The DURO-NCSE Flex power chuck from Röhm Products of America provides a quick and simple way to change out jaws and clamping tools.
Especially beneficial to those shops needing frequent clamping tool changes, the power chuck system allows them to switch from mandrels to collet chucks to face drivers and centers without having to the remove the power chuck from the machine tool. Plus, the DURO-NCSE Flex is ideal for short-bar-feeding applications in that it adds increased workpiece support at the machine tool spindle.
In use, the DURO-NCSE Flex works as a standard three-jaw chuck. And because the system features a special bayonet-style connection, shops change only an attachment system to switch clamping devices, such as for one part-machining operation to the next.
The DURO-NCSE Flex, in short, 4'-bar-feeding applications, reduces the amount of prep cutting needed as well as material waste. As opposed to cutting 12'-long bar stock three times in 3' lengths and ending up with four pieces of unusable remnant stock, the DURO-NCSE with an added dead-length collet chuck generates more support for longer 4' sections. Thus, shops cut bars only twice and end up with one less piece of remnant.
At the base of the DURO-NCSE Flex system series is a case hardened steel chuck that features individual unlocking jaws for easily moving, changing and turning them. High accuracy holding and precision gripping ensures dependable performance, especially in extremely high-speed applications. Other variations within the series include the DURONCSE Flex KZZT/KZZT-A collet chuck and DURO-NCSE Flex ABSIS mandrel models.
Both the KZZT/KZZT-A and the ABSIS configurations provide part deformation-sensitive workholding, especially for thin-walled parts, and allow for quick adjusting. The KZZT/KZZT-A secures parts radially on their O.D.s and accommodates round, hexagon and square bar stock with its full through hole, while the ABSIS clamps workpieces radially from their I.D.s using an expandable segment sleeve.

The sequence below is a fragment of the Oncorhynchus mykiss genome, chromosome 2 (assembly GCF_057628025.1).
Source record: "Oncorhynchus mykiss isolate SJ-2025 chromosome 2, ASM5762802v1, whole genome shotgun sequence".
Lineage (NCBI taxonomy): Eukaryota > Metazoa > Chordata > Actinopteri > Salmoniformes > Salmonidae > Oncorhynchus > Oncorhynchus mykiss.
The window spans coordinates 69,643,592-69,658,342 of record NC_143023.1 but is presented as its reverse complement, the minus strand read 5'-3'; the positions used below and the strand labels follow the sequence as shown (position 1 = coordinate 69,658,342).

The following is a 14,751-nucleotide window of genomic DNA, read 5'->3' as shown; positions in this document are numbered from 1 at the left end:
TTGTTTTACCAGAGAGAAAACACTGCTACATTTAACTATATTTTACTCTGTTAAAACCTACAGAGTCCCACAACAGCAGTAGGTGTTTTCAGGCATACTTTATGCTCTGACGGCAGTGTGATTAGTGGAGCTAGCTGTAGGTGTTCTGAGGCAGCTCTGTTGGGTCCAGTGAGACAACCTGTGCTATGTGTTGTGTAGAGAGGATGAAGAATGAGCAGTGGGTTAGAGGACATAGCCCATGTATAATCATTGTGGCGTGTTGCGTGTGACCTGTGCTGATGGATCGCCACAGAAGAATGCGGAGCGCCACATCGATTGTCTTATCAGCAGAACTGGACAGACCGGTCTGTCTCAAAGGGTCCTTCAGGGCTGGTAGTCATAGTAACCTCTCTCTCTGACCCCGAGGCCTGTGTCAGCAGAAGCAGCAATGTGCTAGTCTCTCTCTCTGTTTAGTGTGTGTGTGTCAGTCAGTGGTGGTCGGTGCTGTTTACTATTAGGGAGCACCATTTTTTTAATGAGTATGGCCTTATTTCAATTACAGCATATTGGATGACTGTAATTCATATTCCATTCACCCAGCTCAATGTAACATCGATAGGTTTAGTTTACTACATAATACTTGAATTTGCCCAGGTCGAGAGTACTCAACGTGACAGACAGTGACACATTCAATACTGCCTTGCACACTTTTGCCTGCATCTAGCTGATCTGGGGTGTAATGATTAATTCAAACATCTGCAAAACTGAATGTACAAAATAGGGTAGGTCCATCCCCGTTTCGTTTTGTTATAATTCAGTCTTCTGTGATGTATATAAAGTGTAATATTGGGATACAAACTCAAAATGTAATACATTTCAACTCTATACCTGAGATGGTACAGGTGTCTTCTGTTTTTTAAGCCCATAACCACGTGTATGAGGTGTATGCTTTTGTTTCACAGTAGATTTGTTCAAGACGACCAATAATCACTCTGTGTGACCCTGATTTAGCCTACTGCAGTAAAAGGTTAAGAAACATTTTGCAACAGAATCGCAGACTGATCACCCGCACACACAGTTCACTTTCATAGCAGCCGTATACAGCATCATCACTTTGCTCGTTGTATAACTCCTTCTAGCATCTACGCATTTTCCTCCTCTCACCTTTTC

Related Glossary Terms
Cone-shaped pins that support a workpiece by one or two ends during machining. The centers fit into holes drilled in the workpiece ends. Centers that turn with the workpiece are called “live” centers; those that do not are called “dead” centers.
Workholding device that affixes to a mill, lathe or drill-press spindle. It holds a tool or workpiece by one end, allowing it to be rotated. May also be fitted to the machine table to hold a workpiece. Two or more adjustable jaws actually hold the tool or part. May be actuated manually, pneumatically, hydraulically or electrically. See collet.
Flexible-sided device that secures a tool or workpiece. Similar in function to a chuck, but can accommodate only a narrow size range. Typically provides greater gripping force and precision than a chuck. See chuck.
Workholder for turning that fits inside hollow workpieces. Types available include expanding, pin and threaded.
Workpiece is held in a chuck, mounted on a face plate or secured between centers and rotated while a cutting tool, normally a single-point tool, is fed into it along its periphery or across its end or face. Takes the form of straight turning (cutting along the periphery of the workpiece); taper turning (creating a taper); step turning (turning different-size diameters on the same work); chamfering (beveling an edge or shoulder); facing (cutting on an end); turning threads (usually external but can be internal); roughing (high-volume metal removal); and finishing (final light cuts). Performed on lathes, turning centers, chucking machines, automatic screw machines and similar machines.